“[‘Nature’] always happens in a place, and generally, whatever you see and learn, you do so in a small place…So why not look around and see where you are?” – Gary Snyder, The Etiquette of Freedom
My sons’ mother and I had barely pulled into town in August 2003 when longtime residents informed us, “Alaska is twenty minutes outside Anchorage.” The fact that our newly adopted city wasn’t in league with the Truly Wild and Last Frontier initially struck me as unfortunate and disheartening. I’d held higher hopes for the place in which we’d soon start raising a family.
Still, it was helpful to learn that sage little chestnut. It alleviated some of my bewilderment towards the city we had – albeit, a little impulsively – elected to call home for the next couple years (which has since become ten, though that’s a different story).
Only days earlier, after nearly two weeks spent road tripping from my city of origin, Philadelphia, and through some of the most scenic and jaw-dropping wilderness areas in North America, I pulled into Anchorage feeling just a little duped, appearing to have landed…in South Jersey?
To the new arrival – especially one from a major metropolitan area relocating to Alaska’s largest city – Anchorage looks less like the Metropolis of the North than a complex and intricately woven web of strip-malls, each of which rests couched in the massive, sprawling lots that contain them.
And for the first few years that we lived here, that’s all I could see. It ate at me constantly: Never mind brown bears and wolverines! How have you people survived such garish aesthetics? You’re an architect? Can’t you do something about all this?
So, while we were married, the kids’ mom and I thrilled in every possible opportunity to peel past the city limits, beyond the gaudy shopping centers and stop-and-go traffic, spilling headlong into the jaw dropping landscapes always twenty minutes or more beyond Anchorage. And in that way, yes, we’re very spoiled here. I won’t pretend otherwise: It’s incredible. It is Alaska out there. With camping gear and rations packed, the grand SUV of fat-tired strollers in the trunk, and a Baby Bjorn strapped to one of our chests, we were often wilderness bound, city-free, and soon romping around in a real-life postcard in no time.
However, when I became a single dad to my two boys a couple years ago, those postcard-romps became a little more difficult to achieve. Not impossible, but a whole lot tougher to pull off single-handedly, much less with anything remotely resembling frequency, or urgency, or – more recently – even energy and drive.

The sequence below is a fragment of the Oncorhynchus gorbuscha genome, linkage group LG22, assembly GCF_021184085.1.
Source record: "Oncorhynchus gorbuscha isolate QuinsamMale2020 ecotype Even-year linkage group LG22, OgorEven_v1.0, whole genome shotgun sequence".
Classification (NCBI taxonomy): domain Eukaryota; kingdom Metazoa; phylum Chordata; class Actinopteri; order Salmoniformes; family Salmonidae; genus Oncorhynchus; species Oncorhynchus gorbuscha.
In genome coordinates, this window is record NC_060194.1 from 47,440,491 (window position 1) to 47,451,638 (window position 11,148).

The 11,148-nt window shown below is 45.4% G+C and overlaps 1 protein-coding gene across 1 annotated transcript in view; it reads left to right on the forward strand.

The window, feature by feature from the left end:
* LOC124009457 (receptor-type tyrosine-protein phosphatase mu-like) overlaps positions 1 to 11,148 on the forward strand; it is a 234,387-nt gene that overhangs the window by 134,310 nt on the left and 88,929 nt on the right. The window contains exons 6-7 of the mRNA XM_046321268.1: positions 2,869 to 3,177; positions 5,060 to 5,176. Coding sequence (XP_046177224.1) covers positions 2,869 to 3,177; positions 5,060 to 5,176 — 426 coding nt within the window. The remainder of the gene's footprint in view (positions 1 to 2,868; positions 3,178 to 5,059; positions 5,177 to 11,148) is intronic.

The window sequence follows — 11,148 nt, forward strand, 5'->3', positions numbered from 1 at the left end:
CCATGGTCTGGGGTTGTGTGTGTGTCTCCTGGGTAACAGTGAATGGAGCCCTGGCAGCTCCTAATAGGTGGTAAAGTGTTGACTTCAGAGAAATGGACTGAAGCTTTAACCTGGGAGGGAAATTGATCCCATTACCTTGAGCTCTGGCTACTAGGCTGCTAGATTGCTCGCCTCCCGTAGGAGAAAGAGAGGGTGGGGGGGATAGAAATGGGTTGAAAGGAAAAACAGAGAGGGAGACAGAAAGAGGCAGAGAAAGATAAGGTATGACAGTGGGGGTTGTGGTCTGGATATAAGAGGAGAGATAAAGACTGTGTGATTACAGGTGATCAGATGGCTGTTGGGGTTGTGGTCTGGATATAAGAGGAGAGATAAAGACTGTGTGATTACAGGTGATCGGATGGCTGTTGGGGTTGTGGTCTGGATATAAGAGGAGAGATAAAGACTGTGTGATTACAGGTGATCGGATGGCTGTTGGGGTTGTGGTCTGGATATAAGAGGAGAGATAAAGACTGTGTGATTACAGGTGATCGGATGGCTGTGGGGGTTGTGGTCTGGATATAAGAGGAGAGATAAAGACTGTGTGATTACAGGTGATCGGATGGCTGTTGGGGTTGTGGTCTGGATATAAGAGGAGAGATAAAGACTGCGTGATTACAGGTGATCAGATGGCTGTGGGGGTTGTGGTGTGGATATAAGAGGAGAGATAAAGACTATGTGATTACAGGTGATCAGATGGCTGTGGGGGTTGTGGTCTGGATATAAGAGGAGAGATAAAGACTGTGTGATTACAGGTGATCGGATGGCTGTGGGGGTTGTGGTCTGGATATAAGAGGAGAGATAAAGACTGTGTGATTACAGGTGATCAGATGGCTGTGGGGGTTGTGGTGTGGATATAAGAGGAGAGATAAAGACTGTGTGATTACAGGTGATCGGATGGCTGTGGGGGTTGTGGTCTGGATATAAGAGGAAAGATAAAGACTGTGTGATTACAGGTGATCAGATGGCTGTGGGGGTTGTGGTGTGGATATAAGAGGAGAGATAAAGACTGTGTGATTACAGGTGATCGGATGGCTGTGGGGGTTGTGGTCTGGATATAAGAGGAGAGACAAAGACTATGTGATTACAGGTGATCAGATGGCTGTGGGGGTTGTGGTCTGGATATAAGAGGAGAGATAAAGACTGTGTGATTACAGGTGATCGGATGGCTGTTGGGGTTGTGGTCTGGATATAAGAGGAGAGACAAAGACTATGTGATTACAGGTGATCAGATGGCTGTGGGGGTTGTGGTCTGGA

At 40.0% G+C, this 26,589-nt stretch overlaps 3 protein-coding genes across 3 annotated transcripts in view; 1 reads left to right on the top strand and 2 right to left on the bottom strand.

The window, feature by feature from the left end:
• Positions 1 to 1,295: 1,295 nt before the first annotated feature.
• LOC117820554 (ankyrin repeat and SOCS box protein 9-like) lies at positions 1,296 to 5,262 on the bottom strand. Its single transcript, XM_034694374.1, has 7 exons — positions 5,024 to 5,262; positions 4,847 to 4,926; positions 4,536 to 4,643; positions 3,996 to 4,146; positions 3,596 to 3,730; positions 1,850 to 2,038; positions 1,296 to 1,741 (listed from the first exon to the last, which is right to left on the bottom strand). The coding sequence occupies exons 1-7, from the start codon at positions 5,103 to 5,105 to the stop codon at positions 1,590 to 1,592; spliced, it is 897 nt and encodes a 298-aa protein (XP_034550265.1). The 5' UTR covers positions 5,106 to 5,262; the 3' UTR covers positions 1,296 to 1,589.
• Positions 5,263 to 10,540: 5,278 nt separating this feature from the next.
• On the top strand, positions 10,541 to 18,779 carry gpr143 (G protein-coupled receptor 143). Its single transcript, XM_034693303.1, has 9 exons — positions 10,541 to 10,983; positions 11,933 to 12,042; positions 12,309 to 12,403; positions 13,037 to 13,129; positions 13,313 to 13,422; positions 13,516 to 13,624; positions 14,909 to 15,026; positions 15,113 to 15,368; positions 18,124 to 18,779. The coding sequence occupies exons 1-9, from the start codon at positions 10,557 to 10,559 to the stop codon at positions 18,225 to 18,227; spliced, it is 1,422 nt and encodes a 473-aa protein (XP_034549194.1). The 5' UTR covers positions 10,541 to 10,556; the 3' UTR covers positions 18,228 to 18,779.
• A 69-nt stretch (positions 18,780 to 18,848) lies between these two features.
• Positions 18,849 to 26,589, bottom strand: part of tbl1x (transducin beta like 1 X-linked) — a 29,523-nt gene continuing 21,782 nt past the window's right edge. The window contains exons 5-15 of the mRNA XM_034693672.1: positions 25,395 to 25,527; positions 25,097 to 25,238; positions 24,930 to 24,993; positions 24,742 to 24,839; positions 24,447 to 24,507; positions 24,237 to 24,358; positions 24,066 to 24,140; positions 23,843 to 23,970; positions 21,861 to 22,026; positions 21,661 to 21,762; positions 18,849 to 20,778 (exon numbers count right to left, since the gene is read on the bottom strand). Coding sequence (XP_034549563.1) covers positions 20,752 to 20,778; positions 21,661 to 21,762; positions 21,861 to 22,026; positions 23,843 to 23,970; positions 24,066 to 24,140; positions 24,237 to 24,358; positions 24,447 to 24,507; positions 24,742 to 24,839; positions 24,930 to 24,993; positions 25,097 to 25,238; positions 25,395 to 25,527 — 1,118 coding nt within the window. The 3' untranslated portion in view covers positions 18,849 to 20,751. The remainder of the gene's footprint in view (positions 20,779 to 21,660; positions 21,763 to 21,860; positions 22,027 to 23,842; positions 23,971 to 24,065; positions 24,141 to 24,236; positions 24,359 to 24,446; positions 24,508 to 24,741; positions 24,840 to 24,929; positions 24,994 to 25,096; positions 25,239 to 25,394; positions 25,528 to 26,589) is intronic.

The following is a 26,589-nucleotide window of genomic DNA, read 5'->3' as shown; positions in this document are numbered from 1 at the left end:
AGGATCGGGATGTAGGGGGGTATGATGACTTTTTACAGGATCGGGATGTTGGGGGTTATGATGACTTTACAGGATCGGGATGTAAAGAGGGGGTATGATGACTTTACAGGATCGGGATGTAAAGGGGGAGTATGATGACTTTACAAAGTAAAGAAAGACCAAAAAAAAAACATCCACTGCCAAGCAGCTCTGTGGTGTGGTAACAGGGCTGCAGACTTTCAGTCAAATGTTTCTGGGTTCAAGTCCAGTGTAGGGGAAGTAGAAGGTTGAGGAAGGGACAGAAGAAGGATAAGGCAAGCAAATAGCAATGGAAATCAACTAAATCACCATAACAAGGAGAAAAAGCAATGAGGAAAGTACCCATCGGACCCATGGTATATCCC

Between parenting, domestic duties, juggling a couple jobs, and moonlighting as a musician, nothing seems more adventurous or wild in my mind many nights than a solid, single night’s sleep.
Nowadays, I’m happy to let the John Krakauers reveal their life-altering Into the Wild and Into Thin Air adventures (and misadventures), if only because I’m trying to conquer the Mount McKinley of laundry piles preventing me from freely collapsing to my bed, or couch, or both. By day’s end, a few meals worth of dishes in the sink, and a minefield of the boys’ most sinister, microscopic Legos embedded in the carpet – brilliant for late night, barefoot walks across the living room – the only adventure you stand to sell me features red wine and my guitar.
The Baroness, the apartment complex in which I reside and spend part of each week with my sons, is nothing to look at. In fact, let’s disregard the building. If you visit, I’ll want to turn your attention the other direction. From our second floor balcony, turn your gaze towards the Chugach Mountains strung along the horizon line, the not too distant range resting there, cradling our funky and flawed effort at a ready-made city, oblivious to our mess. We witness the moon’s cycles, sunrises, and sunsets from this same landing, too. In recent years, even despite the nearby city lights, I’ve somehow seen a handful of aurora displays dance across the winter’s night sky from our building’s front yard.
There’s a creek a short walk away from the apartment, running along a trail network that winds the length of the city. These days it strikes me as only regrettable that during all the years we were firing up the Forester and blowing out of town towards postcard-worthy locations, I never acknowledged or considered this minor-miracle trail network for the nearby wonder it today, time and again proves to be for me. Could I have survived my failed marriage without this stretch of winding path, without the creek’s song singing me through any number of the soul’s dark spells all those long nights a couple years ago?
Sure, the creek is frequently littered with empty cigarette cartons, Wal-Mart bags, and spent liquor and beer bottles. But in recent years I’ve come to adore and rely on how the sun’s light hits the water and trees lining its banks a million different ways in every day. The creek, too, runs in every season, even under the ice that will soon cover it. And its song never changes. I’ve only recently begun to hear that song, and it seems a timeless one, moving to some universal heart’s rhythm, a lulling song that – if it used words – might croon,
“Here You Are,
Here You Are…
And Here You Are…”